Would you choose your natural son, or the son you believed was yours after spending 6 years together? One day Ryota and his wife get an unexpected phone call from the hospital. Their 6-year-old son, Keita, is not ‘their’ son… Ryota is forced to make a life-changing decision.
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It's Capraesque in its simplicity, but fuck it, we could use some Capra. Six years into a deep economic slump, a time when you'll regularly see asshole pundits on TV slagging the poor, Kore-Eda's film makes the beautifully simple argument (in tribute to Ozu) that everyone could be everyone else's family. It gets by on the sort of sentimentality that would seem schmaltzy if it weren't so delicate. But delicate it is.
Those complaining about the characters' conduct may be imposing their foreign sensibilities. I find Kore-eda's films piercingly intimate in their portrayals of Japanese families, sometimes painfully so. That's a compliment. But instead of the contrived courtroom twist, I'd have preferred a challenge among the families (say one boy had a congenital illness, or one family did not want either child).
A delicately handled, what-would-you-do, uptight-v-loose, money-v-time, supremely tearjerking look at Japanese cultural expectations. The halfway twist is rushed, poorly explained and ultimately adds nothing, but otherwise this is classic tissue ruining stuff. A sequel, perhaps 10 years later, picking through the psychological fallout for all the characters, would be very welcome.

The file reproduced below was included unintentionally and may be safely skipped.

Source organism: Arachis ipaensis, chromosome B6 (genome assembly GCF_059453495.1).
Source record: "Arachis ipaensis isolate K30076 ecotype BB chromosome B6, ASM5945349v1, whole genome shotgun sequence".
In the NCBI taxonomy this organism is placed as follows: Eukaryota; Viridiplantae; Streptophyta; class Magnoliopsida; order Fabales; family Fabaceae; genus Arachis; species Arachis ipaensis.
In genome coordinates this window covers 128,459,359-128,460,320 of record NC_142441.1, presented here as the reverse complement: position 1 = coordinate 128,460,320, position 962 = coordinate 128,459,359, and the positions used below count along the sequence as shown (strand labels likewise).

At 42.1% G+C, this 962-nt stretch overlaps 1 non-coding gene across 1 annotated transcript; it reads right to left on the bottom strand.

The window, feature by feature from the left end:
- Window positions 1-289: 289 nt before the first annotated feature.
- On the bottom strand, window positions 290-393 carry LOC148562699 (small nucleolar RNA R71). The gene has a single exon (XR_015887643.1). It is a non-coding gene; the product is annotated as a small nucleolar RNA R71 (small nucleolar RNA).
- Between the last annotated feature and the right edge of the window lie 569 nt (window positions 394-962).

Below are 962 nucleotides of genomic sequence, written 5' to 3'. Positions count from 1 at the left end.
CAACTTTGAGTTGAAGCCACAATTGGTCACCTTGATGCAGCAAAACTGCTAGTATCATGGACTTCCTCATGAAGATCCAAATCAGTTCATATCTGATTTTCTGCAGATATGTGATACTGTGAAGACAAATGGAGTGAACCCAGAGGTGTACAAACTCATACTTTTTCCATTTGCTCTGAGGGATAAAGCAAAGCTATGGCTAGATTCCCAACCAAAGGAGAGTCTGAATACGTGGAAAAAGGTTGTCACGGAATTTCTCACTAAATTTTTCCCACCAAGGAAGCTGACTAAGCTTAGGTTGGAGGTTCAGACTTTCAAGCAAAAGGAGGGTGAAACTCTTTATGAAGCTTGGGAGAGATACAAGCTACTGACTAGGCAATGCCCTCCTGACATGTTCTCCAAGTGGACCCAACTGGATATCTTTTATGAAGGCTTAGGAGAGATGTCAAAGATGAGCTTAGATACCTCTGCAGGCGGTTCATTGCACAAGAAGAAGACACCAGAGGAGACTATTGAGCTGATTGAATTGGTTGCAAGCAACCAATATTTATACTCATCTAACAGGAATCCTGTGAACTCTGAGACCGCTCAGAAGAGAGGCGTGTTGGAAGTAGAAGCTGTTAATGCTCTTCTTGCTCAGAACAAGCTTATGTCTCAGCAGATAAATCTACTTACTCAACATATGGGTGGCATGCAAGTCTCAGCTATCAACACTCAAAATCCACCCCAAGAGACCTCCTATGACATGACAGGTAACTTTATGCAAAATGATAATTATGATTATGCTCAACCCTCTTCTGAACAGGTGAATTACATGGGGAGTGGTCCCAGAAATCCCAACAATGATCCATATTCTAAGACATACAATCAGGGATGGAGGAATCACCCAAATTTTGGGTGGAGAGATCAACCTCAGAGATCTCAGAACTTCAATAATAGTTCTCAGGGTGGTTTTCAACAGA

If you are an Indonesian, you will be familiar with this switched-at-birth theme on soap operas, which is also the theme for this film. However, ––not to compare Indonesian soap operas and this film–– 'Like Father, Like Son' brings a new perspective to the theme. It is very beautiful, yet simple. If there is anyone out there who are not touched by this film, you should question yourself.
Powerful performances and subtle shifts in dynamic keep this measured story of family moving and constantly engaging. The young Ninomiya Keita steals the show here perfectly encapsulating the fragility of childhood dependence which makes his final turn all the more powerful. Recommended 4 stars
Kore-eda's themes and stylistic approaches are one of the most original that I have ever seen but they seem to be coming to an end. In this film, Kore-eda talks about themes from his past movies and does it with the same "formula" resulting into a superfluous and repetitive film that from the beginning you know how its going to end.